Between 1985 and 2010, average daily caloric intake rose by
eight percent, while diabetes rates rose by 727 percent. Clearly,
total calorie consumption cannot explain the meteoric rise in
Researchers discovered that itís the increase in total fats
and carbohydrates specifically thatís causing the massive weight
gain in people around the world. Itís the combination of fat and
carb that causes metabolic disruption.
The only food on Earth that is both a fat and a carbohydrate,
is sugar, which includes both sucrose (regular table sugar) and
high fructose corn syrup both of which contain both glucose
Your body metabolizes glucose and fructose in two distinctly
different ways. Fructose is metabolized much like alcohol, and
damages your liver and causes mitochondrial and metabolic dysfunction
in the same way as ethanol and other toxins.
In the video
above, part two of the excellent series "The Skinny on Obesity,"
Dr. Robert Lustig, Professor of Pediatrics in the Division of Endocrinology,
and Elissa Epel with the Center for Obesity Assessment, Study and
Treatment at the University of California, continue the discussion
about the impact of sugar on disease rates around the world.
calorie consumption has contributed to increases in diabetes rates
around the world, they don't explain the whole story. In 1985,
the year I finished my residency and started in private practice,
the average number of calories consumed per day for the global population
At the time,
0.62 percent of the global population had diabetes.
By 2010, the
average daily caloric intake had risen to 2,866 an eight
percent increase but surprisingly, the diabetes rate rose
by a whopping 727 percent, to 5.13 percent of the total
dug deeper to determine what it is that people are eating that's
contributing most to the global crisis in obesity and obesity-related
diseases, they discovered that a calorie isn't just a calorie.
of the calories you consume makes all the difference in the world. They
discovered that it's the increase in total fats and carbohydrates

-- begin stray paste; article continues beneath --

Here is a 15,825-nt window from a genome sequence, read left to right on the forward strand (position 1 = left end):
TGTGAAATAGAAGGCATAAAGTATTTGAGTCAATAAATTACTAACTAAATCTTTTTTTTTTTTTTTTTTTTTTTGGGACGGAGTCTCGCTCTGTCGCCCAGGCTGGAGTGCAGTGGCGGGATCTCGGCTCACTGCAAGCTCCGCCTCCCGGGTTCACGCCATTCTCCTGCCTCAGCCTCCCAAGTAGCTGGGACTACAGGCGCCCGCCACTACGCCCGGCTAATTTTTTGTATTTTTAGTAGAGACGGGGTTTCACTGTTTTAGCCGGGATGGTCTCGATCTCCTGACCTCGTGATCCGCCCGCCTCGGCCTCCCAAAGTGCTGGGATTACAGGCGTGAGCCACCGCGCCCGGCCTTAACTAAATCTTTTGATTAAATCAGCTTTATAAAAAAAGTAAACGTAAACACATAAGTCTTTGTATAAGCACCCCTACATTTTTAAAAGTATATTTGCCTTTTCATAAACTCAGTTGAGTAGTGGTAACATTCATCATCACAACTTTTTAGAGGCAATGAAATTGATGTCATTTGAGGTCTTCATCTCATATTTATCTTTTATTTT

specifically that's causing the massive weight gain in people around
the world. What's more, there's just ONE food on Earth that,
because of its unique composition, metabolizes in your body as both
fat and carbohydrate and that product is sugar.
Sugar is Both
a Fat and a Carb, and this Combo Drives World-Wide Obesity-Related
Sugar is the
only calorie source that correlates with the increase in diabetes.
In 1985, when the world-wide sugar consumption was 98 million tons,
diabetes affected 30 million people. By 2010, sugar consumption
had risen to 160 million tons, and global diabetes prevalence reached
346 million people. Overall, sugar is 50 times more
potent than calories, in terms of causing diabetes. But
why does it have this extraordinarily potent effect?
lies in its unique structure. As just mentioned, it metabolizes
as both fat and carbohydrate, and the reason for this is
because it contains both glucose and fructose. These two sugars
are not interchangeable, and your body processes each of them differently.
sugar) is 50 percent glucose and 50 percent fructose. High fructose
corn syrup (HFCS) is anywhere from 42 to 55 percent fructose depending
on which type is used. Glucose is the form of energy your body is
designed to run on. Every cell in your body uses glucose for energy,
and it's metabolized in every organ of your body; about 20 percent
of glucose is metabolized in your liver. Fructose, on the other
hand, can only be metabolized by your liver, because your
liver is the only organ that has the transporter for it.
fructose gets shuttled to your liver, and, if you eat a typical
Western-style diet, you consume high amounts of it, fructose ends
up taxing and damaging your liver in the same way alcohol and other
toxins do. In fact, fructose is virtually identical to alcohol with
regards to the metabolic havoc it wreaks. According to Dr. Lustig,
fructose is a "chronic, dose-dependent liver toxin." And just like
alcohol, fructose is metabolized directly into fat
not cellular energy, like glucose. So eating fructose is really
like eating fat it just gets stored in your fat cells, which
leads to mitochondrial malfunction.
Not even fatty
fruits like avocado or coconut have this effect, because your body
treats them as either a fat or a carb not both.
Sugar is the only food that functions as both a fat and a carb simultaneously,
and it is this combination of fat and carb that causes metabolic
derangements and, subsequently, disease. So, please, don't be fooled:
when it comes to sugar, the claim you hear on TV, that "sugar is
sugar" no matter what form it's in, is a misstatement that can,
quite literally, kill you albeit slowly.
explain the differences between glucose and fructose, and the similarities